- Name particularity - Be particular when talking about evangelicalism, calling it evangelicalism. Don't be sloppy and refer to Christianity when you mean evangelicalism.
- Adopt realism
- Lament corporately
- Talk less about the brand, more about the space
- Listen to ex-evangelicals' stories of how and why they left - Obviously, you want to know what's wrong you have to listen to the people who were hurt.
- Look to the margins - I.e., pay attention to the marginalized people
- Speak up
- Keep the onus off those being harmed
- Notice the demographics
- Use your platform
Stringer does talk specifically about elevating women's voices, which I guess is important if you're an egalitarian. Which I am. I am cautiously egalitarian. But I recognize that complementarianism is strong within evangelical spaces and I recognize it as legitimate theology that is within the bounds of orthodoxy. But it is important that those who have only known complementarianism be shown that there are other views. Within evangelicalism there is room for women in ministry. We can have these discussions with civility and mutual respect.
I kind of went off the rails at the end there and may not have accurately summarized Stringer's main points. I apologize. This review is becoming over-long and I tire.
Fundamentalism Is Missing
I am unsure what to make of a book about the problems of evangelicalism that mentions Fundamentalism only once, in passing.
From my perspective, no study of Evangelicalism can be complete without grappling with the influence of Fundamentalism. I am adamant--adamant, I say--that Fundamentalism is distinct from Evangelicalism. There is some overlap at the edges, and we are similar, but we are not the same. However, many Christians and non-believers get us confused or are unaware there is a difference.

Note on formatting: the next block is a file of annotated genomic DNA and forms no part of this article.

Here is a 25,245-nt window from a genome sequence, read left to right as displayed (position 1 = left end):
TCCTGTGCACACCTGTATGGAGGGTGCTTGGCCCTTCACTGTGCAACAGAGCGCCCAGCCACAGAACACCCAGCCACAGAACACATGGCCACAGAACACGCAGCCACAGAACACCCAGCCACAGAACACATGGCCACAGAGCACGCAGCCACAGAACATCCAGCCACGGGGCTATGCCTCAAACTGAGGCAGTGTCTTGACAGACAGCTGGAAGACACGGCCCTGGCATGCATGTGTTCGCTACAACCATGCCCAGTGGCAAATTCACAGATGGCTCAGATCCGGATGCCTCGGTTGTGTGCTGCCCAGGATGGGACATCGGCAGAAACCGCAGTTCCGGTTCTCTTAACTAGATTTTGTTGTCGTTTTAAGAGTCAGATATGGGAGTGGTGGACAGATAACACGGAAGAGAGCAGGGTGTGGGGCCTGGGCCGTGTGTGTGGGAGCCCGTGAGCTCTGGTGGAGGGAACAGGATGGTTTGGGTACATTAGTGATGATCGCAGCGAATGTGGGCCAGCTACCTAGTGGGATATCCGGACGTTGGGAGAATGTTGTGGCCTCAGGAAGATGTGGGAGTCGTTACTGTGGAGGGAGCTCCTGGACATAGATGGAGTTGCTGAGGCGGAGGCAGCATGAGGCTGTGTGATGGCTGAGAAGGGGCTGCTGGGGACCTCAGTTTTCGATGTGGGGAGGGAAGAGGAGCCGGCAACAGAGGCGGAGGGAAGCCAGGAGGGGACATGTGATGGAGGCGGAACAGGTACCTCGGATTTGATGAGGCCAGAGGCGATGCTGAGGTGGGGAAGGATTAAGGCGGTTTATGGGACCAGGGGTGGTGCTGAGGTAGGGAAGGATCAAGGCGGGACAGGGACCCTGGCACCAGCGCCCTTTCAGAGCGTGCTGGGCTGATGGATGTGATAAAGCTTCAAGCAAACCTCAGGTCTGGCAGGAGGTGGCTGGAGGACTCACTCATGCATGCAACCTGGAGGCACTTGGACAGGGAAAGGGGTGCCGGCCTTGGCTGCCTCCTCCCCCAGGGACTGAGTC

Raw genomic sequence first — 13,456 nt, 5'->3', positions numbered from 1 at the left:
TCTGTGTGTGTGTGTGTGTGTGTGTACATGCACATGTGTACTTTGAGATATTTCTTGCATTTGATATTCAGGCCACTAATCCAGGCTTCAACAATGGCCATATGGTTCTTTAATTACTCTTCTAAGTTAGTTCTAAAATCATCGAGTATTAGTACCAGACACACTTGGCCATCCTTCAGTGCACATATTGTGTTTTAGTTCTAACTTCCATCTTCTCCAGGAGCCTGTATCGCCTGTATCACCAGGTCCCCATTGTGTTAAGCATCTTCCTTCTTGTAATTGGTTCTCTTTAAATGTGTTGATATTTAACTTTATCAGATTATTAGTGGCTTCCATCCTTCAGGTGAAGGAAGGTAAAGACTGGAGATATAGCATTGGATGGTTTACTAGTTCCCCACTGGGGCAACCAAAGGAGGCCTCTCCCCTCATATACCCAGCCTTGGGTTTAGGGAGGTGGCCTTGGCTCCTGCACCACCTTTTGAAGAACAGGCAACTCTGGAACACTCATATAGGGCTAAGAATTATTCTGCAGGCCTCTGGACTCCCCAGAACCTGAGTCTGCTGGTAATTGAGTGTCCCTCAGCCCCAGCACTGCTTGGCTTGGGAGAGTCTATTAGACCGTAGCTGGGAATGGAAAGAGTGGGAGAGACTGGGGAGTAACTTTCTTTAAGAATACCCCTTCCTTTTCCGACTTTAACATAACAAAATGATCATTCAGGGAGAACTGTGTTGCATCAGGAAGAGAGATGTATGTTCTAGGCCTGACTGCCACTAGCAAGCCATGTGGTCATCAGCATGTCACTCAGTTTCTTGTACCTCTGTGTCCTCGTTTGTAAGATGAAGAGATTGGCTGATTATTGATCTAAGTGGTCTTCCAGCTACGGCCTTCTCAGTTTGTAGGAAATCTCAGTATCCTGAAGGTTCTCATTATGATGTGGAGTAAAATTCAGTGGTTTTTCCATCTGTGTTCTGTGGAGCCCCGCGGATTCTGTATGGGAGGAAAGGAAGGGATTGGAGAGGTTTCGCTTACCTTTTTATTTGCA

I hesitate to presume what Stringer would say, but my observation is that while Evangelicalism and Fundamentalism are doctrinally and theologically distinct, we share the same space. (I'm speaking mainly of America here, because it's all I know.) The wider culture certainly has a hard time distinguishing us, possibly because a lot of Fundamentalists like to claim they are just conservative Evangelicals. (They aren't.) If we look at the different overlapping categories (theological, cultural, white religious brand, and global movement) then Fundamentalists certainly inhabit the same cultural space as Evangelicals.
How do you tell the difference between a Fundamentalist and an Evangelical? Ask them if they like Billy Graham. Evangelicals love Billy Graham; fundamentalists believe he compromised.
How do you tell the difference between a Fundamentalist and an Evangelical? Ask them what is the eternal destiny of Catholics. For the Fundamentalist, all Catholics are going to hell. Evangelicals are not so certain.
- C Michael Patton, The Difference Between an Evangelical and a Fundamentalist in a Nutshell, Credo House.
Let me add my own, the VeggieTales test. I asked my wife whether her Fundamentalist friend ever let her kids watch VeggieTales. She laughed. "No, VeggieTales is too wishy-washy."
So Evangelicals love VeggieTales, Fundamentalists think it's wishy-washy and compromised. But here's the crucial bit: the Fundamentalists know about VeggieTales. They're part of the same space. Oh, not completely. But generally, we inhabit the same space.
Still, for me, an important distinctive of Evangelicalism is that we are not Fundamentalists. I would sooner convert to Orthodoxy than to Fundamentalism.
Now, as to why Stringer doesn't talk about Fundamentalism in a book about struggling with Evangelicalism, it's probably because nobody struggles with Evangelicalism and ends up Fundamentalist. It's always the other way, leaving Evangelicalism for more liberal forms of Christianity.
The few that go the other way, from Evangelicalism to Fundamentalism, would never use the terminology of "struggling" with anything. It would be framed in terms of principles, adherence to biblical truth, and a righteous refusal to compromise.
To Capitalize or Not
I haven't decided whether I prefer Evangelicalism or evangelicalism. The capitalization seems too self-important, but lowercasing the term seems insufficient. Perhaps I should compromise on lowercase evangelical as an adjective and capitalized Evangelicalism as a noun.